Rebels With a Cause: Choosing Oneself in Life
The 61 st edition of Valladolid Semana Internacional de Cine, one of Europe’s oldest festivals, has just finished and a lot of independent and auteur films were shown, finding their way into the different sections included in the event, which had obviously its core in the Sección Oficial (Main Competition).
In attempting to detect a red thread which winds like a leitmotif throughout the festival, it is possible to put into evidence the great deal of stories that, in several and different manners, describe a challenge set by an individual (especially a female) in order to choose their own path in life. The women depicted in some of the films (and which we are going to talk about in this article) rebel either against an overwhelming political and economic power or the burden of old cultural tradition and heritage, especially in societies with a poor socio-cultural evolution and primitive living habits. As far as the first case it is concerned, for example, the film Aquarius revolves around Clara, a 65-year- old retired music critic (played by the magnificent Sonia Braga), who fights against a real estate company which has building plans for her ancient residence (called Aquarius). She proudly engages (and wins) her battle with the company’s corrupted agents although all the other inhabitants and neighbours have surrendered, accepting money compensation offered by the greedy speculators.
In Land of the Gods (Dev Bhoomi), directed by Goran Paskaljevic, we encounter another strong character, that is Shaanti, a young female teacher living in a small village in the Himalayas. The main plot is about an old man, Rahul, returning home after 40 years spent in the United Kingdom in order to seek his relatives’ forgiveness for his sins in the past. During his stay in the village, Rahul meets Shaanti who, unlike him, has left central India to teach in this inhospitable place. Her best pupil, Asha, is forced into an unwanted marriage and, due to being female, prevented from continuing her studies. For this reason, Asha commits suicide. This tribal society, in which traditional caste system and gender roles still dominate, accuses Shaanti of backsliding her pupil and burns her house while she is inside but she survives. Nevertheless, Shaanti decides to stay in the village (“I came here to stay and I will not go away” she says to Rahul) and her strength and determination turns into a lesson for the old man.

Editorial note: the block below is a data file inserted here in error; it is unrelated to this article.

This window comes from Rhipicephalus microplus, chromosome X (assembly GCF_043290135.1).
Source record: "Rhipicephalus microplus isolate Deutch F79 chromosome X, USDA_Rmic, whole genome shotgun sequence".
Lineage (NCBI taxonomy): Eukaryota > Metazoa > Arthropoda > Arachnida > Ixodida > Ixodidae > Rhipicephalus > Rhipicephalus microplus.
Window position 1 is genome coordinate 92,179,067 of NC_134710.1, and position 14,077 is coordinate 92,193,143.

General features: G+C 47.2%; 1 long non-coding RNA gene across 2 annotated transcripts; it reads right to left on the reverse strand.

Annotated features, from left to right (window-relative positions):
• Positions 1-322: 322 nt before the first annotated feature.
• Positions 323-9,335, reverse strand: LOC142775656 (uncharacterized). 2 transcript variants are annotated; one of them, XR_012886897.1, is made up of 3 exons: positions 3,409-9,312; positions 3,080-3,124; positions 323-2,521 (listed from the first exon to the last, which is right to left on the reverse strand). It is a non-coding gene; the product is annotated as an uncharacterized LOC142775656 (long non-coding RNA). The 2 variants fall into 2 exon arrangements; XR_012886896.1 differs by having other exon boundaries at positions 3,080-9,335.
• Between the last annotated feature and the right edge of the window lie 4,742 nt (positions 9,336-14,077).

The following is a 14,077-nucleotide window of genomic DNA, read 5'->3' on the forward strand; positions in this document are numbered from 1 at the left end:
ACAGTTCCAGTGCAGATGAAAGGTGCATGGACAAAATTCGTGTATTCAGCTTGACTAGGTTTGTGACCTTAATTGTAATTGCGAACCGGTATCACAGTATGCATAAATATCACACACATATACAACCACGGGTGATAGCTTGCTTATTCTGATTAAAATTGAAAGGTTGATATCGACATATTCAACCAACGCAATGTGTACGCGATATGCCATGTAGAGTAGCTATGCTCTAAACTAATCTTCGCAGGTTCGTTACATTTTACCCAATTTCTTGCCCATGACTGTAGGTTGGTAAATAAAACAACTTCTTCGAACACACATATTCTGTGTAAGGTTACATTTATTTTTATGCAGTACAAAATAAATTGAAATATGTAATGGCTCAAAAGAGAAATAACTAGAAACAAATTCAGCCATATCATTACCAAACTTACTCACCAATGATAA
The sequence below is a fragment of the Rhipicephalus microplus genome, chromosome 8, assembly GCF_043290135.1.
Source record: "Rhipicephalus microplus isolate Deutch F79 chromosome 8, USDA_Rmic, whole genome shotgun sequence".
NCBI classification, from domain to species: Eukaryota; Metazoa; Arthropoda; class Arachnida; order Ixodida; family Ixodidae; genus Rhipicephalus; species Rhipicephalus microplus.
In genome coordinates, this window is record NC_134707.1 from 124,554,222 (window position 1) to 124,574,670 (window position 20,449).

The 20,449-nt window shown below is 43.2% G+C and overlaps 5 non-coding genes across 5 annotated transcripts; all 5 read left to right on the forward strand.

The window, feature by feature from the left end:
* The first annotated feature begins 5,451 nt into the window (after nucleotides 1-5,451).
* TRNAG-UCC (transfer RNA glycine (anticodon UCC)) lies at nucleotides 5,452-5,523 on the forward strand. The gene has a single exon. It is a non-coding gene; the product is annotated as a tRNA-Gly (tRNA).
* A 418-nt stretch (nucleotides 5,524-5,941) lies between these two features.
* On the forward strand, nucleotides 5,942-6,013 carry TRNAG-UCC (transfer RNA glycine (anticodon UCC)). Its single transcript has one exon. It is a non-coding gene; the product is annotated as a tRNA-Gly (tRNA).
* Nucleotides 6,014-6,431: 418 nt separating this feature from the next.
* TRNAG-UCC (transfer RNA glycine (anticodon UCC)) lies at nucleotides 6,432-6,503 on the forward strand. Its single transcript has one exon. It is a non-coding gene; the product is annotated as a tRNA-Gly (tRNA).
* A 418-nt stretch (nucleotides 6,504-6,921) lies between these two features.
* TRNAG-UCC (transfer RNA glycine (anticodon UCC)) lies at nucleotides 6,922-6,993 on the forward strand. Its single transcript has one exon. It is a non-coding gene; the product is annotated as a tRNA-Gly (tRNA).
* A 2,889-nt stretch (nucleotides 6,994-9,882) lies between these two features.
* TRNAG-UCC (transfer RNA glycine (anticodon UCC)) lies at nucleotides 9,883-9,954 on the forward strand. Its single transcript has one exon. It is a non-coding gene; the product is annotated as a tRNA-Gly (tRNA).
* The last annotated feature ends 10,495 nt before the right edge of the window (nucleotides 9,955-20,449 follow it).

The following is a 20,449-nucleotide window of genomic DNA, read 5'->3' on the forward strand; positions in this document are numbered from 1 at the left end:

The issue of authoritarianism also comes up in Iranian film Daughter (Dokhtar), directed by Reza Mirkarimi. The story revolves around the young student Setareh who, despite her father’s objections, takes a plane from her southern hometown to Tehran in order to say farewell to one of her best friends, who is leaving for Canada. This act of rebellion gives way to a large number of dramatic events but, after some perturbations which upset her father’s beliefs, the strict and traditional man has the opportunity to investigate his past, in particular his relationship with the family.
Rebellious and courageous women also form the core of the two films which were awarded by the International Jury and FIPRESCI Jury: Like Crazy (La Pazza Gioia) by Paolo Virzì, the Italian winner of the Golden Spike, and Agnus Dei (Les Innocentes) by Anne Fontaine, which deserved the International Federation of Film Critics Award. In Like Crazy (which also won the Audience Award and, ex-aequo, the Best Actress Award for Micaela Ramazzotti and Valeria Bruni-Tedeschi) Beatrice and Donatella, two women of different social environments and temperaments, are hospitalised in Villa Biondi, a psychiatric clinic, from where they escape during an excursion. Their breakaway, started as an exercise in freedom, soon turns into a way through which they realise their outcast condition.
In Agnus Dei, World War II has just finished and Mathilde, a young French Red Cross doctor, is on mission in Poland to help survivors. In particular, she is devoted to French veterans but one day, when a Polish nun comes to the clinic in search for help, Mathilde is brought to a convent where several sisters are forced to hide their pregnancy following rapes by Soviet soldiers. Disobeying the rule which forbids French doctors to heal non- French patients, Mathilde becomes the only hope for these wretched girls.
In conclusion, the 61 st Valladolid International Film Festival confirms once again that, in an increasingly complex world, where a lot of people still experience tough living conditions, there is a strong need and requirement for stories in which individuals are at crossroads and are obliged to choose either rebellion or subjection.
Edited by Amber Wilkinson
© FIPRESCI 2016